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A Musical Requiem

From the December 2002 Print Edition

Timing is everything. To complete his three“year tenure as composer“in“residence with the Pacific Symphony (an ensemble in Orange County, California), Richard Danielpour planned to write a large choral work dedicated to American veterans. The premiere was scheduled for November . . . . Continue Reading »

One Man’s Bach

From the January 2002 Print Edition

The True Life of J.S. Bach By Klaus Eidam , translated by Hoyt Rogers Basic. 432 pp. $35 Nicht Bach, sondern Meer sein! Beethoven’s famous pun on Johann Sebastian Bach’s last name (“not a Brook, but rather an Ocean!”) is perhaps the most eloquent summary of the Saxon . . . . Continue Reading »

Passion Stomp

From the December 2001 Print Edition

The ovation at the close of its premiere in Stuttgart was so raucous that people out on the street thought a pop concert was ending. In Boston the critics were ecstatic, one writing that at the end “the crowd made a sound that will echo in the musical world for some time.” The Wall Street . . . . Continue Reading »

Sacred Fanfares

From the October 2000 Print Edition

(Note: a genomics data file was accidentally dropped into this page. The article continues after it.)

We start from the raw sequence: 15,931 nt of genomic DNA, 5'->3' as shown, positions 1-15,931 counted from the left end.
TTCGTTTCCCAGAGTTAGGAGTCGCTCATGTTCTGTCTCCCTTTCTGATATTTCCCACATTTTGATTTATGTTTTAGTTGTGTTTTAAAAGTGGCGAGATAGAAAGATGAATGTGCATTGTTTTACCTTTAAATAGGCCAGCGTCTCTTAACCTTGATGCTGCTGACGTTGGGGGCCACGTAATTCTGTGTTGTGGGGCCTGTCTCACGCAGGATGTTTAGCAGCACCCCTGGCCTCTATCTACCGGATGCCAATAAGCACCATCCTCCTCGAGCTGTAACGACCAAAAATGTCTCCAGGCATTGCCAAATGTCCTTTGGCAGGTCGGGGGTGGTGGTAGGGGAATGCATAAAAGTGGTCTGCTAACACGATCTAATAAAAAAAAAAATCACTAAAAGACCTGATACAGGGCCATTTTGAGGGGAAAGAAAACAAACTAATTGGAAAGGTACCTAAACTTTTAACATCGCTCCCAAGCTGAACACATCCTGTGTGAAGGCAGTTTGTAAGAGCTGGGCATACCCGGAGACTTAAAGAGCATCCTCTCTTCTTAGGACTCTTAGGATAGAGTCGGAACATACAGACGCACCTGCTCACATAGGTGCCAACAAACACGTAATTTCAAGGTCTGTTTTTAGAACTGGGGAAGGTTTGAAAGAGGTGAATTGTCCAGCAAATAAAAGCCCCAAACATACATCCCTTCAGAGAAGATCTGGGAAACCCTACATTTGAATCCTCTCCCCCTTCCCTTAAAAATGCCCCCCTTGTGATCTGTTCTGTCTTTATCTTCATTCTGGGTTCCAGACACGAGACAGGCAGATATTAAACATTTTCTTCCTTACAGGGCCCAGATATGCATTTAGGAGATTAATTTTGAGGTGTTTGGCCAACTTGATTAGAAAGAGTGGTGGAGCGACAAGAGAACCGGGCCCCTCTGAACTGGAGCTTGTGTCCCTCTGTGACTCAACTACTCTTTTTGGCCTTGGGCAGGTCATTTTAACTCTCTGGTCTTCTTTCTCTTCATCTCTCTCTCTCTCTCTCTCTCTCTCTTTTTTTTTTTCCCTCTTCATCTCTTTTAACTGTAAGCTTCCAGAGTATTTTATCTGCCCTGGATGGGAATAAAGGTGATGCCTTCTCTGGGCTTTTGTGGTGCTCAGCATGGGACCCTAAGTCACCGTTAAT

The international broadcast of the opening of Scotland’s new parliament in July 1999 gave the world more to see than just Queen Elizabeth’s much ballyhooed thistle-inspired frock. It also presented Scottish composer James MacMillan conducting two of his fanfares as Her Royal Highness led the . . . . Continue Reading »

Apostles of Rock

From the February 2000 Print Edition

Apostles of Rock: The Splintered World of Contemporary Christian Music by jay r. howard and john m. streck university press of kentucky, 304 pages, $29.95 “Redemption.” The banner headline in the May 6, 1999 Nashville Tennessean wasn’t about religion. It was about commerce. . . . . Continue Reading »

Moses at the Met

From the December 1999 Print Edition

The twentieth century an age of religious art? It wouldn’t seem so. In the ranks of painters, sculptors, writers, and architects it is hard to think of very many (Rouault, Gaudi, Solzhenitsyn) for whom matters of faith were a significant subject for their creativity. But as this aggressively . . . . Continue Reading »

The Mozart Effect

From the March 1999 Print Edition

It can cure backache. And asthma. And obesity, writer’s block, alcoholism, schizophrenia, prejudice, heart disease, drug addiction, headaches, and aids. It makes bread rise better and improves the taste of beer. It can even make you smarter—so smart that in Florida it’s now the law that . . . . Continue Reading »